My niece, meanwhile, was growing up in a middle-class home in Washington state with her two sisters. Her mother is a school bus driver and her dad, the plant manager for a local manufacturer. She met José while in high school, they became sweethearts and moved in together after she graduated.
Working at his aunt's restaurant, José made enough to create a middle-class life for his wife, and within a few years, their daughter. Due to his undocumented status, all three were forced to live in the shadows of the American dream. They could not marry in the states, nor could their little girl, Clara, carry her father's name on her birth certificate.
In 2012, just before Christmas, José got a call from an old friend from Mexico who was going to be in the area the following week and wanted to meet for coffee. José readily agreed, and he and his brother met the friend at a local Denny's.
What José did not know was that his friend was under surveillance by law enforcement for drug trafficking. When the friend was busted, José and his brother were swept up as well and charged with conspiracy to distribute narcotics based on their presence at Denny's that afternoon.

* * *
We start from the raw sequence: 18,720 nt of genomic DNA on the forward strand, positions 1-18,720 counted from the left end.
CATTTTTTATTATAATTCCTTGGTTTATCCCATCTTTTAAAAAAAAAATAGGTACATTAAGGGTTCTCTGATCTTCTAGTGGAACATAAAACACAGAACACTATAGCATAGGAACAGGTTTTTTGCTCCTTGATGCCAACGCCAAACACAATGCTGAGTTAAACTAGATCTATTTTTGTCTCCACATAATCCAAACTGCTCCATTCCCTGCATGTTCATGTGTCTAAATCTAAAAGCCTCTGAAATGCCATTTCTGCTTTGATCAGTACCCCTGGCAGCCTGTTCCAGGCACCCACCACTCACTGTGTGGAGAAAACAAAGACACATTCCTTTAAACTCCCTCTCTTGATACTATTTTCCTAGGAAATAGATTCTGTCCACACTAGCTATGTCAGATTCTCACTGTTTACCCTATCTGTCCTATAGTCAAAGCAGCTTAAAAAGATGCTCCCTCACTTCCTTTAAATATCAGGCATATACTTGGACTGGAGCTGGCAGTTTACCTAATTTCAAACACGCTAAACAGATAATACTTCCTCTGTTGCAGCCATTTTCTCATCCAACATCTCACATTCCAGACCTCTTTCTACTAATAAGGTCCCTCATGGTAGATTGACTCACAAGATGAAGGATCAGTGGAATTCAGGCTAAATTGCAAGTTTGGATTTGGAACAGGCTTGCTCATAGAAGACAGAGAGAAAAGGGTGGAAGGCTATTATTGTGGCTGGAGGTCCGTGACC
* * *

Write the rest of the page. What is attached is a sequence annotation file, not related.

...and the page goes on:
When the feds threatened to charge his wife as an accomplice, José accepted the offered plea bargain on the drug charge. In exchange for his guilty plea, he was sentenced to the time served, which at that point was a couple of months. What he could not have known because he was not involved in the trade, nor had he any exposure to law enforcement, was that the 60 days he had served was only the beginning of his problems. He now had a federal drug charge on his record.
So it was no surprise that his conviction on the misdemeanor charges of providing false identification and illegal entry to the states, got him three years and deportation. What was a surprise was what that prison term was to teach him, and the rest of us, about our mercenary prison system and the hell that it has created for non-citizens.
And that is what I would like to share with you below the fold.